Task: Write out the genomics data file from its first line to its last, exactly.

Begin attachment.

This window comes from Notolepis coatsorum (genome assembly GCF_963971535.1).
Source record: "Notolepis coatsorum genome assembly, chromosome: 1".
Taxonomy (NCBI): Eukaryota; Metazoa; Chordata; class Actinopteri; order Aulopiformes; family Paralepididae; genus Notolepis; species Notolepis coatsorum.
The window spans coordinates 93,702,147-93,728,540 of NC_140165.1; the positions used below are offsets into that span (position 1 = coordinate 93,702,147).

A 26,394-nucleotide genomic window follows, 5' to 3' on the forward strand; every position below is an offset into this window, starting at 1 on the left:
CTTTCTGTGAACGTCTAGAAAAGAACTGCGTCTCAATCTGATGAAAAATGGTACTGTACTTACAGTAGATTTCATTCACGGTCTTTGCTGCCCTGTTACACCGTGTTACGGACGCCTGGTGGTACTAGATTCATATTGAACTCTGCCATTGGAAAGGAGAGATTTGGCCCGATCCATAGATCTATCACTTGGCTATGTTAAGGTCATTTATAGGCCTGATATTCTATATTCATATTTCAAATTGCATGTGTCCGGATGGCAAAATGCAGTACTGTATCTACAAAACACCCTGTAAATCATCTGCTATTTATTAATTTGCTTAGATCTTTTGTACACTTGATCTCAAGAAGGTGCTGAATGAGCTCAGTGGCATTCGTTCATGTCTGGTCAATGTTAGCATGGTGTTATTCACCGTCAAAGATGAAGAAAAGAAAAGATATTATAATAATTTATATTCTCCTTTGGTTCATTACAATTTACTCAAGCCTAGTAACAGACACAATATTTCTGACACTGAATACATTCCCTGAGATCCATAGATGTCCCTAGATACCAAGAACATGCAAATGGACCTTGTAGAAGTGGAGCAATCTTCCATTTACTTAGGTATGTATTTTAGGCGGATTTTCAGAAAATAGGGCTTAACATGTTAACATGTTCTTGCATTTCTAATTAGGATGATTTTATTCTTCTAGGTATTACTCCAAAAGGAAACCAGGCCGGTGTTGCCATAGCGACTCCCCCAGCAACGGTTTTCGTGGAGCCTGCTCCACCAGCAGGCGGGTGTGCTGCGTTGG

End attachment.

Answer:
This window comes from Notolepis coatsorum (genome assembly GCF_963971535.1).
Source record: "Notolepis coatsorum genome assembly, chromosome: 1".
Taxonomy (NCBI): Eukaryota; Metazoa; Chordata; class Actinopteri; order Aulopiformes; family Paralepididae; genus Notolepis; species Notolepis coatsorum.
The window spans coordinates 93,702,147-93,728,540 of NC_140165.1; the positions used below are offsets into that span (position 1 = coordinate 93,702,147).

A 26,394-nucleotide genomic window follows, 5' to 3' on the forward strand; every position below is an offset into this window, starting at 1 on the left:
CTTTCTGTGAACGTCTAGAAAAGAACTGCGTCTCAATCTGATGAAAAATGGTACTGTACTTACAGTAGATTTCATTCACGGTCTTTGCTGCCCTGTTACACCGTGTTACGGACGCCTGGTGGTACTAGATTCATATTGAACTCTGCCATTGGAAAGGAGAGATTTGGCCCGATCCATAGATCTATCACTTGGCTATGTTAAGGTCATTTATAGGCCTGATATTCTATATTCATATTTCAAATTGCATGTGTCCGGATGGCAAAATGCAGTACTGTATCTACAAAACACCCTGTAAATCATCTGCTATTTATTAATTTGCTTAGATCTTTTGTACACTTGATCTCAAGAAGGTGCTGAATGAGCTCAGTGGCATTCGTTCATGTCTGGTCAATGTTAGCATGGTGTTATTCACCGTCAAAGATGAAGAAAAGAAAAGATATTATAATAATTTATATTCTCCTTTGGTTCATTACAATTTACTCAAGCCTAGTAACAGACACAATATTTCTGACACTGAATACATTCCCTGAGATCCATAGATGTCCCTAGATACCAAGAACATGCAAATGGACCTTGTAGAAGTGGAGCAATCTTCCATTTACTTAGGTATGTATTTTAGGCGGATTTTCAGAAAATAGGGCTTAACATGTTAACATGTTCTTGCATTTCTAATTAGGATGATTTTATTCTTCTAGGTATTACTCCAAAAGGAAACCAGGCCGGTGTTGCCATAGCGACTCCCCCAGCAACGGTTTTCGTGGAGCCTGCTCCACCAGCAGGCGGGTGTGCTGCGTTGG